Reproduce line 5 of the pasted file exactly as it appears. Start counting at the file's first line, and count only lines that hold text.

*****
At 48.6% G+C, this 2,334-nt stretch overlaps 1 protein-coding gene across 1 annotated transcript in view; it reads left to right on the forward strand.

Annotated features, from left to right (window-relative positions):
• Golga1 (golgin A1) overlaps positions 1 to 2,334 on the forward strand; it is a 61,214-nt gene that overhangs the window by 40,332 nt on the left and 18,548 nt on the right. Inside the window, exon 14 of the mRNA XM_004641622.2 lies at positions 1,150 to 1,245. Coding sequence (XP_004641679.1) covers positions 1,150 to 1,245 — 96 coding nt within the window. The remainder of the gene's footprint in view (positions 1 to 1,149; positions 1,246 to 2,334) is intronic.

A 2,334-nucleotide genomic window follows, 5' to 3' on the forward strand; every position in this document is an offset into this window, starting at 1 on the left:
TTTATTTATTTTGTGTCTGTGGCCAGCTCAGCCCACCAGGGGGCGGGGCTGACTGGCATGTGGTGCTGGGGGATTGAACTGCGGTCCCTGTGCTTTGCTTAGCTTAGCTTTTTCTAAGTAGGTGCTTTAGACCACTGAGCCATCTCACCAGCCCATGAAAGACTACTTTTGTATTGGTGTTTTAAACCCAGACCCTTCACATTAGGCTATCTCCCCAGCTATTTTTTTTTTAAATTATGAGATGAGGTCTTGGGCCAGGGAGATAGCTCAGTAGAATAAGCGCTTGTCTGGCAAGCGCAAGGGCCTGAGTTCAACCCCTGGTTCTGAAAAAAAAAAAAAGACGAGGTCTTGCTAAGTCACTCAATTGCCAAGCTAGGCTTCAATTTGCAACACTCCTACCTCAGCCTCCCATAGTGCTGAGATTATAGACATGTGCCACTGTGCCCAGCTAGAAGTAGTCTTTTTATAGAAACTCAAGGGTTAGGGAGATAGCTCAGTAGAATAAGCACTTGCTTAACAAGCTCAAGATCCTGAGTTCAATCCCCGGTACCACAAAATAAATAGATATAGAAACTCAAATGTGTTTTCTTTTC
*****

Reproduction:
TTTATTTATTTTGTGTCTGTGGCCAGCTCAGCCCACCAGGGGGCGGGGCTGACTGGCATGTGGTGCTGGGGGATTGAACTGCGGTCCCTGTGCTTTGCTTAGCTTAGCTTTTTCTAAGTAGGTGCTTTAGACCACTGAGCCATCTCACCAGCCCATGAAAGACTACTTTTGTATTGGTGTTTTAAACCCAGACCCTTCACATTAGGCTATCTCCCCAGCTATTTTTTTTTTAAATTATGAGATGAGGTCTTGGGCCAGGGAGATAGCTCAGTAGAATAAGCGCTTGTCTGGCAAGCGCAAGGGCCTGAGTTCAACCCCTGGTTCTGAAAAAAAAAAAAAGACGAGGTCTTGCTAAGTCACTCAATTGCCAAGCTAGGCTTCAATTTGCAACACTCCTACCTCAGCCTCCCATAGTGCTGAGATTATAGACATGTGCCACTGTGCCCAGCTAGAAGTAGTCTTTTTATAGAAACTCAAGGGTTAGGGAGATAGCTCAGTAGAATAAGCACTTGCTTAACAAGCTCAAGATCCTGAGTTCAATCCCCGGTACCACAAAATAAATAGATATAGAAACTCAAATGTGTTTTCTTTTC